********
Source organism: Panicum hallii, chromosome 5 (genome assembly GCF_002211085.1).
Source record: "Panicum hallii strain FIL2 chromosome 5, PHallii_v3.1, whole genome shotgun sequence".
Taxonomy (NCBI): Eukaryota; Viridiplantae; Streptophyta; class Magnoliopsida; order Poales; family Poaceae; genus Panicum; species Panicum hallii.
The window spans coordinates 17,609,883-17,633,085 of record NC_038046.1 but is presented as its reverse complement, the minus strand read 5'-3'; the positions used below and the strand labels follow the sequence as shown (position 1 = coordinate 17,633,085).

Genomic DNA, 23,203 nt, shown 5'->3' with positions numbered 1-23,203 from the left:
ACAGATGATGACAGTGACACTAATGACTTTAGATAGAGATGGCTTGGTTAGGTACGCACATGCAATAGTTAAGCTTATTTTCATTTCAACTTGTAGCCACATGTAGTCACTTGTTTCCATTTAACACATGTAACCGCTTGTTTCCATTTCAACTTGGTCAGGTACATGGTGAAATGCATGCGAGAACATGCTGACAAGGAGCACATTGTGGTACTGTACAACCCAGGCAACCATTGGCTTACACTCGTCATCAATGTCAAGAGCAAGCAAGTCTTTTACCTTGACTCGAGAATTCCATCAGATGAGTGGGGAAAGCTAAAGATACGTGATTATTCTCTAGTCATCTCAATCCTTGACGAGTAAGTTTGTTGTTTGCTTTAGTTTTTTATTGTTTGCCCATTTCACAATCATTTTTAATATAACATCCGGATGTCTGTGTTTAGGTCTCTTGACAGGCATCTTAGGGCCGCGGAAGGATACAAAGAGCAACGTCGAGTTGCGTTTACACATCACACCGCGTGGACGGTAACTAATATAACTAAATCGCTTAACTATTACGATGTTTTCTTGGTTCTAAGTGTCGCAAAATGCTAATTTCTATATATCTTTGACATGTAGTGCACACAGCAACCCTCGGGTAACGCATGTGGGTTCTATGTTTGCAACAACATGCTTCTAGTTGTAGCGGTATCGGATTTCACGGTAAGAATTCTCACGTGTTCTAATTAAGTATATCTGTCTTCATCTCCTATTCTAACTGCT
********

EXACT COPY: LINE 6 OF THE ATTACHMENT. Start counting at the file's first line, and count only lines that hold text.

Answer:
ACAGATGATGACAGTGACACTAATGACTTTAGATAGAGATGGCTTGGTTAGGTACGCACATGCAATAGTTAAGCTTATTTTCATTTCAACTTGTAGCCACATGTAGTCACTTGTTTCCATTTAACACATGTAACCGCTTGTTTCCATTTCAACTTGGTCAGGTACATGGTGAAATGCATGCGAGAACATGCTGACAAGGAGCACATTGTGGTACTGTACAACCCAGGCAACCATTGGCTTACACTCGTCATCAATGTCAAGAGCAAGCAAGTCTTTTACCTTGACTCGAGAATTCCATCAGATGAGTGGGGAAAGCTAAAGATACGTGATTATTCTCTAGTCATCTCAATCCTTGACGAGTAAGTTTGTTGTTTGCTTTAGTTTTTTATTGTTTGCCCATTTCACAATCATTTTTAATATAACATCCGGATGTCTGTGTTTAGGTCTCTTGACAGGCATCTTAGGGCCGCGGAAGGATACAAAGAGCAACGTCGAGTTGCGTTTACACATCACACCGCGTGGACGGTAACTAATATAACTAAATCGCTTAACTATTACGATGTTTTCTTGGTTCTAAGTGTCGCAAAATGCTAATTTCTATATATCTTTGACATGTAGTGCACACAGCAACCCTCGGGTAACGCATGTGGGTTCTATGTTTGCAACAACATGCTTCTAGTTGTAGCGGTATCGGATTTCACGGTAAGAATTCTCACGTGTTCTAATTAAGTATATCTGTCTTCATCTCCTATTCTAACTGCT